Six Nations 2016: Improving Scots need to maintain intensity - Blair
Sometimes I am accused of not being critical enough of Scotland performances in these columns, preferring to talk about positive aspects of their play rather than bemoaning errors that have often led to losses.
I try to look at reasons for failures or explanations why something might have happened, but I love talking up the positives, be it individual or collective.
Why not celebrate the consistency of Greig Laidlaw's goal-kicking, the world-class overall performance of wing Tommy Seymour, the vision of the chip-kick by Finn Russell in the lead-up to Seymour's score, or Duncan Taylor's brilliant line and finish for his try?
These are examples of world-class skills or execution and show that Scotland have the capability to compete and win consistently in the Six Nations.
But that word 'consistently' is absolutely key because Scotland unfortunately haven't consistently performed the basics well enough to merit the wins week in, week out.
This told in the last 15 minutes because Wales were able to maintain, and in some areas increase, their intensity where Scotland struggled to do so, with the use of the bench perhaps not having this desired effect.
The George North try was soft and it would be easy to say this was just a schoolboy error and something that should have been covered on the training pitch, but I think it runs deeper than this.
Wales have competed with the top teams in the world for the past 10 years, taking New Zealand, Australia and South Africa the distance on many occasions and regularly beating France, England and Ireland.
The over tracking in defence by Laidlaw, John Hardie, Dave Denton and Blair Cowan was the end product of 60 minutes of a level of mental and physical intensity to which this Scotland side have not been accustomed.
Wales, on the other hand, appear to thrive on the big moments. But it didn't happen overnight for them either.
'This group of players needs time'
Easy to explain but not so easy to fix! Many Scotland supporters will be frustrated that the results aren't coming, especially with so much promise being shown.
You will be fed up with me saying that time is required, but you don't suddenly go from regularly being fifth or sixth in the championship to beating the top sides away from home.
First, there comes the belief that you can get to the last 20 minutes of the game and be in with a shout of winning, becoming accustomed to making the right decisions under the greatest of pressure.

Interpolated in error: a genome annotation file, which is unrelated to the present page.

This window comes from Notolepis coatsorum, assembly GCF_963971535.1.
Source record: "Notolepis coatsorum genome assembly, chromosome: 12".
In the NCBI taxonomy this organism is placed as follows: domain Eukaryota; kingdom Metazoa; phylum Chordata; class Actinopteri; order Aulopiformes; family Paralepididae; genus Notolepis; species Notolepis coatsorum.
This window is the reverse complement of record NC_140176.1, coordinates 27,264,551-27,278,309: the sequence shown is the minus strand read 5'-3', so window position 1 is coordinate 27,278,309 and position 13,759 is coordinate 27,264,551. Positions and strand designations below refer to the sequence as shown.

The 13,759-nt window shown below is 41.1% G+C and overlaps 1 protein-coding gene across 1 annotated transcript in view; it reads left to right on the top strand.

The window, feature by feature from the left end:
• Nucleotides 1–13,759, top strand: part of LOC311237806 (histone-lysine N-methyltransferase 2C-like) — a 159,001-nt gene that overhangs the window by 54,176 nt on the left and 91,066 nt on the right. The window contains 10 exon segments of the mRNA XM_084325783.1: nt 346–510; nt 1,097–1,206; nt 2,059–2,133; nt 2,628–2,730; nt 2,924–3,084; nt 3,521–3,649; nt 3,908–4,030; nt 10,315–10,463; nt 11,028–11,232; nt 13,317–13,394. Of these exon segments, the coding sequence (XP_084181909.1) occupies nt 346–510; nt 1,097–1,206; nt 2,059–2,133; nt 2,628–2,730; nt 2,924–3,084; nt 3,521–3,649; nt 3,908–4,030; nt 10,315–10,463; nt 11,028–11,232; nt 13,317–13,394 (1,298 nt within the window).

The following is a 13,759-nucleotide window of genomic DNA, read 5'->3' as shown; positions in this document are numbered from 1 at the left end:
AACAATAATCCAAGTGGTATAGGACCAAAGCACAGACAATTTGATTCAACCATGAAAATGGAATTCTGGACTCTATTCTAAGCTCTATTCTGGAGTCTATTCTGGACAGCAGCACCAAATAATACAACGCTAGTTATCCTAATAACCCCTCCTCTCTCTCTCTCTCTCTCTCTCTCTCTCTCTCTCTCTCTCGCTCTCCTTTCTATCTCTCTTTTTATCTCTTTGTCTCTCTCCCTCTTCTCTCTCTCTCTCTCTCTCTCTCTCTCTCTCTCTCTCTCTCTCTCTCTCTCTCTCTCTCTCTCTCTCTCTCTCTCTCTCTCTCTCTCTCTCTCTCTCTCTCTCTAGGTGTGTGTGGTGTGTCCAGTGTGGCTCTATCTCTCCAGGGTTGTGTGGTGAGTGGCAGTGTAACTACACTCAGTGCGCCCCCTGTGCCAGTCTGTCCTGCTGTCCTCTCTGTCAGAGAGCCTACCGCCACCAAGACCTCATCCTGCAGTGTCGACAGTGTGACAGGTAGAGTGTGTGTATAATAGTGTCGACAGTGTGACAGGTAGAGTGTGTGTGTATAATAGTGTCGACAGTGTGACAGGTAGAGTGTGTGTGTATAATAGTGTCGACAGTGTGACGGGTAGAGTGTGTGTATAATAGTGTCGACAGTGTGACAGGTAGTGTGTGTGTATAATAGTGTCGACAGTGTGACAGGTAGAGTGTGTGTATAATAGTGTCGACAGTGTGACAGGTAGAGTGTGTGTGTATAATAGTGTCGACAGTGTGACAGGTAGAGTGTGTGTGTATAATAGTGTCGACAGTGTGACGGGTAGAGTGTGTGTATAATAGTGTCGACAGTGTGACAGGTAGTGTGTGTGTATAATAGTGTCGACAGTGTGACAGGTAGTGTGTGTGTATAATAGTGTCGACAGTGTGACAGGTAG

Then you take the huge step of winning, probably home games first, and then taking scalps in away games. You can say 'but for the past five years we've been learning'. But not with this group of players - they need their time too.
And how do you get a win over the line? Sometimes it's as simple as a little bit of luck, which is always nice, but consistency of performance will allow Scotland to keep knocking at the door.
'Scotland could do with a little helping hand'
Mr Clancy, the referee, might have been a touch more helpful too. His rulings on the Scottish mauls were baffling, twice allowing Alun Wyn Jones to collapse it - once after landing on top of the maul and allowing the turnover.
Also, at a crucial line-out, he penalised Richie Gray for 'closing the gap' after winning the opposition ball. It's an offence very rarely penalised despite happening often - in the same category as squint scrum feeds.
If a technicality like that is being penalised then it might have paid to have had another look at the Gareth Davies try. Davies clearly advanced forward from his position in front of Dan Biggar, the kicker, which put him in an improved position to regather the ball and finish superbly. That's a penalty offence.
My point isn't that Scotland were hard done by, but more that, to get over the nine-game Six Nations losing streak, it would be nice to get a little helping hand - be it from lady luck or a helpful refereeing decision.
The players can't afford to think like that though. They need to keep improving, keep working, never feel sorry for themselves and learn from their experiences because you only get a certain amount of chances before someone else is given the opportunity.